"While the risk of access by U.S. authorities has always been present, the introduction of U.S. anti-terrorism legislation has raised concerns about the increasing ease and secrecy of that access, as well as its interaction with Canada's privacy laws."

Another good report, written by the Information & Privacy Commissioner for the Province of British Columbia, shows that government officials in Canada are seeing this as well. This report is unique in that it is one of only a few written by government officials which addresses the implications to foreign citizens when their data is located in the US, or held by a US company in a foreign country. From the report:

"Much of the discomfort voiced about the implications of the USA Patriot Act for Canadians can be attributed to the fact that there currently exists such disparity between the American and Canadian approaches to privacy. Moreover, regardless of which approach one favours-stringent laws or very little law at all-the rules must be clear and clearly understood. As a result of the disparity, Canadian personal information flowing across the border into the US does not always meet with the same standards for protection that we have come to expect [in Canada]."

This is a key point.

If you live in a country that puts a high value on privacy, that country will often have strong laws to protect that privacy. Unfortunately, you lose the protection of those laws by willingly placing your data in a jurisdiction which places much less value on your privacy (such as the US). Thank you US Patriot Act.

Next Steps

What should you take away from all this? Well, regardless of the country you're from, ask the following questions about your current email provider (or any email provider you are considering):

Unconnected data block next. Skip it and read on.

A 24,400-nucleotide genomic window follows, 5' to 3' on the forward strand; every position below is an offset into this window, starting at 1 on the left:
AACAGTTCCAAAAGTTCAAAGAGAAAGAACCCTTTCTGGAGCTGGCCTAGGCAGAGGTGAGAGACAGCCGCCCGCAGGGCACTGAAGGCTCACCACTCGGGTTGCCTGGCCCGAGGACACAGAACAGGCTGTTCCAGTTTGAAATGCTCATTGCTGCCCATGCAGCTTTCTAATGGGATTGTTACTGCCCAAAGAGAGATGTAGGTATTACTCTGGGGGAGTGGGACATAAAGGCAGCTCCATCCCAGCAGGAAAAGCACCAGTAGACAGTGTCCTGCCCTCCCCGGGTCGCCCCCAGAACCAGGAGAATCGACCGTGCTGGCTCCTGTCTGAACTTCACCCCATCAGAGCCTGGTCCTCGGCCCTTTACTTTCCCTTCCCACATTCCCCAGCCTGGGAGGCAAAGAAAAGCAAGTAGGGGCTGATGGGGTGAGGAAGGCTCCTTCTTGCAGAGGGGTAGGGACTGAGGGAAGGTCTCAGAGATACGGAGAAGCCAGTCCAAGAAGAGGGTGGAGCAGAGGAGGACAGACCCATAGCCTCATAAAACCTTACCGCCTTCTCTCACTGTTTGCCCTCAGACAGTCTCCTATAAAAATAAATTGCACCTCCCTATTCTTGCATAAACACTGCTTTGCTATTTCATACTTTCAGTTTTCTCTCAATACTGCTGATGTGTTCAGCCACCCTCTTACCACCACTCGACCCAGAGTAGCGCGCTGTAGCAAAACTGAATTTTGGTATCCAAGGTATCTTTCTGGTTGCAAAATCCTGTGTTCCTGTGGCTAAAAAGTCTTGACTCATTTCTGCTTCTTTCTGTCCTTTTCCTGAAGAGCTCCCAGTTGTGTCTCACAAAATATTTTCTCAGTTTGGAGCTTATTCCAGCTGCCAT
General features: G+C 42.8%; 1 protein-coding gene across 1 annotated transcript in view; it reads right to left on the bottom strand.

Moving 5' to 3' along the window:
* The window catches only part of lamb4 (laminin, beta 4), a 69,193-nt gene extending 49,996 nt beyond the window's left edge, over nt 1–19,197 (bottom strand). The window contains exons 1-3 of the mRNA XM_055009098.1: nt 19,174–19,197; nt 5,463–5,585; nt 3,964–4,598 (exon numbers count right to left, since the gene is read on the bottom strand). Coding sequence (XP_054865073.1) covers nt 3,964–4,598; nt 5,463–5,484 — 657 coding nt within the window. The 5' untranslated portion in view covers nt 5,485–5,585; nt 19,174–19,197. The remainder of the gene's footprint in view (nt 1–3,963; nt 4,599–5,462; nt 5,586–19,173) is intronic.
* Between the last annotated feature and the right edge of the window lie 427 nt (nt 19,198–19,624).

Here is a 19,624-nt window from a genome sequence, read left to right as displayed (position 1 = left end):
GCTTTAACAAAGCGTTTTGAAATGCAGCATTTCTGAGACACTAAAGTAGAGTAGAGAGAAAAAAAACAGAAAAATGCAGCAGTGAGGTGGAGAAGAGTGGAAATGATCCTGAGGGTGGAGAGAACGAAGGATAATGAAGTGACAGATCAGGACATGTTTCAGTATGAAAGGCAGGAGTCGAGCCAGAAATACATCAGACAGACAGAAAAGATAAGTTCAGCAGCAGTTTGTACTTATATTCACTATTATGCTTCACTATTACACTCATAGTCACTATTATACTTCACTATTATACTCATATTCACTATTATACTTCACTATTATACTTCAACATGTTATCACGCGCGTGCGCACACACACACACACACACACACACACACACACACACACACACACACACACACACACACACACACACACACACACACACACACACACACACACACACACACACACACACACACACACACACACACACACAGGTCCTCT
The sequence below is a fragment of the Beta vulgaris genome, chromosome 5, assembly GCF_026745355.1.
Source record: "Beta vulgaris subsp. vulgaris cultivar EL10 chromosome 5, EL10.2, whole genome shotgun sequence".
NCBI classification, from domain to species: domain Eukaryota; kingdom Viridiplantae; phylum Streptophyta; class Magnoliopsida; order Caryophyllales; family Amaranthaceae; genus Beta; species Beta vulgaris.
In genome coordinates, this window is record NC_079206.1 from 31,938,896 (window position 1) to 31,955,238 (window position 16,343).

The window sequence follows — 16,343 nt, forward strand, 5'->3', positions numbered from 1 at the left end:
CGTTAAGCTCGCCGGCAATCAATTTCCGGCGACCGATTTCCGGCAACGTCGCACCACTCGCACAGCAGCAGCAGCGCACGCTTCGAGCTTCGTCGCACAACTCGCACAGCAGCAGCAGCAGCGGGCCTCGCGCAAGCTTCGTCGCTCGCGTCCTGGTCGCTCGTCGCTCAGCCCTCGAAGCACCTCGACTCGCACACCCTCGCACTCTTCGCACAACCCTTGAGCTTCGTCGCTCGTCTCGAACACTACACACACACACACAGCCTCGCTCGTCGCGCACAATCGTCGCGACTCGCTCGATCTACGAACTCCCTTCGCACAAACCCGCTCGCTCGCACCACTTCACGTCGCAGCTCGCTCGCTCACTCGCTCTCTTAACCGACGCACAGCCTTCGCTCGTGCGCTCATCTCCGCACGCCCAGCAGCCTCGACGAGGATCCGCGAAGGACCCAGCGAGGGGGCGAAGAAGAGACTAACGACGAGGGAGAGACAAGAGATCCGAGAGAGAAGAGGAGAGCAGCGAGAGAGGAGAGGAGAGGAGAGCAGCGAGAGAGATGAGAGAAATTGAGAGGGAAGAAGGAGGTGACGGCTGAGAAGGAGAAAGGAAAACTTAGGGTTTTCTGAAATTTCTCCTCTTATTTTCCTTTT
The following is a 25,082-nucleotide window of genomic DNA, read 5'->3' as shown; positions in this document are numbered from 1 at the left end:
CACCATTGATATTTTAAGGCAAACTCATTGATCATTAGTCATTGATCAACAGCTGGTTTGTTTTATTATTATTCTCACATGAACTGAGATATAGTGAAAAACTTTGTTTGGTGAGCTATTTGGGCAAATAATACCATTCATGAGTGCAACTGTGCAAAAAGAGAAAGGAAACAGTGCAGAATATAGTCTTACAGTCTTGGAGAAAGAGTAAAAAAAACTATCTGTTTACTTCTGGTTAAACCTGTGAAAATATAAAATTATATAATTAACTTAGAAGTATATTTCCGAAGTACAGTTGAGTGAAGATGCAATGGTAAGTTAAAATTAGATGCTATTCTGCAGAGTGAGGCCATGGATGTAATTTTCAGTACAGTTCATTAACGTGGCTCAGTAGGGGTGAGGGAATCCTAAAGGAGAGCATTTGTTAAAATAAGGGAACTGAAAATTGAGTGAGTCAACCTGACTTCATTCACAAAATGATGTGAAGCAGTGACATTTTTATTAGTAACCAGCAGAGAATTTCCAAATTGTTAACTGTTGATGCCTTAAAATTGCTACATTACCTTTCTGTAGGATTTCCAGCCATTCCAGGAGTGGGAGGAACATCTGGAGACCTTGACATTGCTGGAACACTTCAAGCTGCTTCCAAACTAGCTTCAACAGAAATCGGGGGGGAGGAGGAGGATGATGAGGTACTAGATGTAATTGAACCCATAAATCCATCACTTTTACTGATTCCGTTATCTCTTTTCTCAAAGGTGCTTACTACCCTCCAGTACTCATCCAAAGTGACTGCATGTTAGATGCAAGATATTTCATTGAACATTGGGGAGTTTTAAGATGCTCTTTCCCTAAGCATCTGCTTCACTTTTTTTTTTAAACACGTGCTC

• Is the provider a US company or owned by a US company?
  • Is any of the data you will be storing with the provider located on systems within any territory of the US?

If the answer to either of these questions is "yes", then your data WILL be under the jurisdiction of laws like the Patriot Act. So unless you are interested in giving US authorities a virtual open door to your data, you may want to look elsewhere for another provider.

[If you don't have a strategy for dealing with the dangers of the online world, download our Online Privacy report, which will share some common sense steps you can take to protect yourself and your family from the dark side of the Internet. Available to International Man Network Members. If you are not yet a member, you can join here.]

About the Author: Kyle Gonzales is a self-taught, self-made business professional with 13 years of experience in the IT industry. Over that time, he has assumed leadership positions ranging from corporate networking to technical sales. In 2011 he launched JumpShip Services, a firm that offers "multi-flagged" e-mail solutions that offer enhanced security, privacy and peace of mind for your digital communications.

Tags: privacy, digital diversification,